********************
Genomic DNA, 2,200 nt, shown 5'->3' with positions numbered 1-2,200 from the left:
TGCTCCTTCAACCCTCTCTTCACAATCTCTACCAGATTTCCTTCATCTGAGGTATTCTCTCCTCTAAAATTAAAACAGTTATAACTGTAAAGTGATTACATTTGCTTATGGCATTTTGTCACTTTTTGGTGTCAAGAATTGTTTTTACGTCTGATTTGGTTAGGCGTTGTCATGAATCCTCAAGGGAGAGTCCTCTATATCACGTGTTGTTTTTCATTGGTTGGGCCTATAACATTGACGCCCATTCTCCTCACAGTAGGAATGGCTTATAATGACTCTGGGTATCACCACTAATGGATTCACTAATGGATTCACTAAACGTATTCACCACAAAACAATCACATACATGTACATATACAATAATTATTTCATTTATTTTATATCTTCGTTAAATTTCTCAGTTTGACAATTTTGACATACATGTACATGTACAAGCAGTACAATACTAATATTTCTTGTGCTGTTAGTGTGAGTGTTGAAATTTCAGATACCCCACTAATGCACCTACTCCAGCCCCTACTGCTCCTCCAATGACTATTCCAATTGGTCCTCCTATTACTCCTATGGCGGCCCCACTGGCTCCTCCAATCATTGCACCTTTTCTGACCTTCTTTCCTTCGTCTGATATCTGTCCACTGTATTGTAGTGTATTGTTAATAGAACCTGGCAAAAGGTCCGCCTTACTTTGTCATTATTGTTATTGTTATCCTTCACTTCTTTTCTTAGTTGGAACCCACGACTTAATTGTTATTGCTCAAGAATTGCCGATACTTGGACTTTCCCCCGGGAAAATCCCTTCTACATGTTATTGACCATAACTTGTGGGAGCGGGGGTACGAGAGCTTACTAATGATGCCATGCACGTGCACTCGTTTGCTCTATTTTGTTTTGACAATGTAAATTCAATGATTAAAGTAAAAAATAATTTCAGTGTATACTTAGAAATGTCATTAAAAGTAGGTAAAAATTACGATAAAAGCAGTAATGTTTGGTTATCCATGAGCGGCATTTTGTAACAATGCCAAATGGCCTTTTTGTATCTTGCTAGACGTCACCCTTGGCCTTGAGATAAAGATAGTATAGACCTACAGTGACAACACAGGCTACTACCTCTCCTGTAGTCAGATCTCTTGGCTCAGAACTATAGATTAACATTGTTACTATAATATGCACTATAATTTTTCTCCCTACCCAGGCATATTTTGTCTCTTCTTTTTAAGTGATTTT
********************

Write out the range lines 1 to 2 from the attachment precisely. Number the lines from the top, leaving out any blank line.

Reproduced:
Genomic DNA, 2,200 nt, shown 5'->3' with positions numbered 1-2,200 from the left:
TGCTCCTTCAACCCTCTCTTCACAATCTCTACCAGATTTCCTTCATCTGAGGTATTCTCTCCTCTAAAATTAAAACAGTTATAACTGTAAAGTGATTACATTTGCTTATGGCATTTTGTCACTTTTTGGTGTCAAGAATTGTTTTTACGTCTGATTTGGTTAGGCGTTGTCATGAATCCTCAAGGGAGAGTCCTCTATATCACGTGTTGTTTTTCATTGGTTGGGCCTATAACATTGACGCCCATTCTCCTCACAGTAGGAATGGCTTATAATGACTCTGGGTATCACCACTAATGGATTCACTAATGGATTCACTAAACGTATTCACCACAAAACAATCACATACATGTACATATACAATAATTATTTCATTTATTTTATATCTTCGTTAAATTTCTCAGTTTGACAATTTTGACATACATGTACATGTACAAGCAGTACAATACTAATATTTCTTGTGCTGTTAGTGTGAGTGTTGAAATTTCAGATACCCCACTAATGCACCTACTCCAGCCCCTACTGCTCCTCCAATGACTATTCCAATTGGTCCTCCTATTACTCCTATGGCGGCCCCACTGGCTCCTCCAATCATTGCACCTTTTCTGACCTTCTTTCCTTCGTCTGATATCTGTCCACTGTATTGTAGTGTATTGTTAATAGAACCTGGCAAAAGGTCCGCCTTACTTTGTCATTATTGTTATTGTTATCCTTCACTTCTTTTCTTAGTTGGAACCCACGACTTAATTGTTATTGCTCAAGAATTGCCGATACTTGGACTTTCCCCCGGGAAAATCCCTTCTACATGTTATTGACCATAACTTGTGGGAGCGGGGGTACGAGAGCTTACTAATGATGCCATGCACGTGCACTCGTTTGCTCTATTTTGTTTTGACAATGTAAATTCAATGATTAAAGTAAAAAATAATTTCAGTGTATACTTAGAAATGTCATTAAAAGTAGGTAAAAATTACGATAAAAGCAGTAATGTTTGGTTATCCATGAGCGGCATTTTGTAACAATGCCAAATGGCCTTTTTGTATCTTGCTAGACGTCACCCTTGGCCTTGAGATAAAGATAGTATAGACCTACAGTGACAACACAGGCTACTACCTCTCCTGTAGTCAGATCTCTTGGCTCAGAACTATAGATTAACATTGTTACTATAATATGCACTATAATTTTTCTCCCTACCCAGGCATATTTTGTCTCTTCTTTTTAAGTGATTTT